The long term goal of our research is to define the role played in anesthesia by various forms of GABA-mediated inhibition. There is great controversy at present regarding anesthetic-enhanced GABA inhibition for various anesthetic end-points. Good evidence points to considerable involvement, for several end-points, including loss of recall, loss of consciousness and even immobility, but other experiments have suggested little or no involvement. Nor is it clear whether GABA inhibition mediated by synaptic receptors or extrasynaptic tonic receptors play the more important role in depressing circuit level signaling. Our recent discovery of important effects on GABAB, in addition to well documented effects on GABAA systems, have added to the confusion about relevant effects for a growing array of new anesthetic target sites (e.g TREK and TASK potassium channels, calcium channels, other transmitter receptors, presynaptic SNARE proteins, and sodium channels). We will focus this study on GABAA and GABAB mediated inhibition, because these appear to contribute most to depression (over 60% when combined) from our preliminary studies, but our new circuit level analysis has already provided evidence for other key sites of action as well.
Three specific aims will be addressed: 1 - to assess the role that fast and slow synaptic as well as tonic GABAA inhibition plays in CA1 circuit integration, 2 - to assess the roles these forms of inhibition play for anesthetic- induced circuit depression, and 3 - to assess the role GABAB mediated inhibition plays for anesthetics. Information from these aims is essential for designing safer and more effective anesthetics that selectively target the most relevant GABA receptors. In the immediate-term, we will contribute quantitative assessments to resolve current controversies, and assess new GABAB contributions for three classes of general anesthetics. Our results will provide the best quantitative data available upon which to model anesthetic effects using computational approaches - current models use estimates of the involvement of GABA systems that range from ~ 20 to 90 %, and there is little evidence upon which to base these estimates. As the GABA receptor subtypes underlying various forms of inhibition become known, our results will help link desired and unwanted anesthetic effects to these molecular targets.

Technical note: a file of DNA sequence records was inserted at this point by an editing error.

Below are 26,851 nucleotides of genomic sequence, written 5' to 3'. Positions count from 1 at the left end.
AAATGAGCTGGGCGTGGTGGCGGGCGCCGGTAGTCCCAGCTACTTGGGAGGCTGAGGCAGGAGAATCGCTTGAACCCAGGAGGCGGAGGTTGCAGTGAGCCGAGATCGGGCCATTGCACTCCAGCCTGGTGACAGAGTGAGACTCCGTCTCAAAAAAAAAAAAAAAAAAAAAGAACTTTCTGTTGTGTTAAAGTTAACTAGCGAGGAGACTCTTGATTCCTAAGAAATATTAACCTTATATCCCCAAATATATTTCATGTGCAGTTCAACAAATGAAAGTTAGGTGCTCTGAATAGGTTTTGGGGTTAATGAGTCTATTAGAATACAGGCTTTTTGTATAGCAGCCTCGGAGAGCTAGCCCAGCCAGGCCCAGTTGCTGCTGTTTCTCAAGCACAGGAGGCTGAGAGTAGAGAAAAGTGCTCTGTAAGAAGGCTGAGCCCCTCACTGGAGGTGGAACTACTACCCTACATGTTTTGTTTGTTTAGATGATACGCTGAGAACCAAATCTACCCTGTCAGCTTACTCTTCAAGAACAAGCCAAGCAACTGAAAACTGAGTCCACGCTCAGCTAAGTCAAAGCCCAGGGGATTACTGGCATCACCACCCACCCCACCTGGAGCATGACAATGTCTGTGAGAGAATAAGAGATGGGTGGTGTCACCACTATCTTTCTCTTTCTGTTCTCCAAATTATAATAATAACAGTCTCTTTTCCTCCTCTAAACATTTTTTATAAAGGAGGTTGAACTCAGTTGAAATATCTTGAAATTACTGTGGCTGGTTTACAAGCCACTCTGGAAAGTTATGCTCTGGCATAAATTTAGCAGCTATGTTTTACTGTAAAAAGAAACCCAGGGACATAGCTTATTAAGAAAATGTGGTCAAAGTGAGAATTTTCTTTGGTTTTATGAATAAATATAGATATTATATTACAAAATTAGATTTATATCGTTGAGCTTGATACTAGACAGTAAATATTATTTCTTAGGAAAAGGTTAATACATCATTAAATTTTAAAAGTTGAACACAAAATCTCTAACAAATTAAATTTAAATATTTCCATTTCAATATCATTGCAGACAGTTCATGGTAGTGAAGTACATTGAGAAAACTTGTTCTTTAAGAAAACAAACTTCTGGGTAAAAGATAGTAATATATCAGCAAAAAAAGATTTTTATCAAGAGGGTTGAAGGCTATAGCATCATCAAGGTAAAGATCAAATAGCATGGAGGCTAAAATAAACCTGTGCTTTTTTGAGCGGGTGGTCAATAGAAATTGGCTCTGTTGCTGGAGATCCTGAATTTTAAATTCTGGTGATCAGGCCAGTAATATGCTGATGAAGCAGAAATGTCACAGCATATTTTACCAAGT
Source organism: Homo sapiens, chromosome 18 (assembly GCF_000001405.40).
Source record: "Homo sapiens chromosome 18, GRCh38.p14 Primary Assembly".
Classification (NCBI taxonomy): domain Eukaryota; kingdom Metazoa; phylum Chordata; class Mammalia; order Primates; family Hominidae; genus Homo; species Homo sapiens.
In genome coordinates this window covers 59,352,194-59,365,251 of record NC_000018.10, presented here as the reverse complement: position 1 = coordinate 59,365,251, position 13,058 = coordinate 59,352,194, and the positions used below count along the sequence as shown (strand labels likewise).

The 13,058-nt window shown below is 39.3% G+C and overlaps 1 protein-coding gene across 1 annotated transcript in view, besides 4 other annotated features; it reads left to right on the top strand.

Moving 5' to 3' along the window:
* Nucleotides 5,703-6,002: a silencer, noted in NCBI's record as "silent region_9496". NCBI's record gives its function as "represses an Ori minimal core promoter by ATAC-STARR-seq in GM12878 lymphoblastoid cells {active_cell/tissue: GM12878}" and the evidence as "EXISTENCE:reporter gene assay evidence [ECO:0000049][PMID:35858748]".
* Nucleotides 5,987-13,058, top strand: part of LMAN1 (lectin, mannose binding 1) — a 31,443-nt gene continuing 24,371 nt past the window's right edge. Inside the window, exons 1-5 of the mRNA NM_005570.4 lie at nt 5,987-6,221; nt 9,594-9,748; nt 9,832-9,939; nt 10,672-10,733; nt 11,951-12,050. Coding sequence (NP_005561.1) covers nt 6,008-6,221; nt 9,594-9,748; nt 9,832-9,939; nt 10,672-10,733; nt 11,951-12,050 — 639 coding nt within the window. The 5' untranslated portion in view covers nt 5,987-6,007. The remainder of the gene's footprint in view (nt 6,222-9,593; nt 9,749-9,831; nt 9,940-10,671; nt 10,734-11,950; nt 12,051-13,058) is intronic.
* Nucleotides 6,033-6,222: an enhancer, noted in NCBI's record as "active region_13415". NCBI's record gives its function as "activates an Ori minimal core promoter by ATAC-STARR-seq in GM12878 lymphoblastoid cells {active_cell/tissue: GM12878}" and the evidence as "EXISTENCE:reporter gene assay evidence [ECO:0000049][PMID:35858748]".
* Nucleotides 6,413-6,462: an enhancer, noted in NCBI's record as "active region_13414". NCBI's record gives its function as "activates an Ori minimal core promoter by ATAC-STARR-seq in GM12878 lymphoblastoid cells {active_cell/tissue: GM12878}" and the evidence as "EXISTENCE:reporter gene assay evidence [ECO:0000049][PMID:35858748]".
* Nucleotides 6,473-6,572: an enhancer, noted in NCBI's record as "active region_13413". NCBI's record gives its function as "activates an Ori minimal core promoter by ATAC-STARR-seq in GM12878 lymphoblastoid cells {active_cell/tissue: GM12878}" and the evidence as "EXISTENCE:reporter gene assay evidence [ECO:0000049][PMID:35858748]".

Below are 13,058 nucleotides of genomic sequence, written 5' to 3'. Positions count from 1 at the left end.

General anesthetics are essential in modern medicine, especially for surgery, but these drugs remain among the most dangerous and poorly understood among clinically used drugs. Our research will address fundamental mechanisms of action for three important classes of anesthetics, including the intravenous agent propofol, the barbiturate pentobarbital, and volatile anesthetic isoflurane - to provide a scientific basis for safer drug design.
|MacIver, M Bruce (2014) Anesthetic agent-specific effects on synaptic inhibition. Anesth Analg 119:558-69|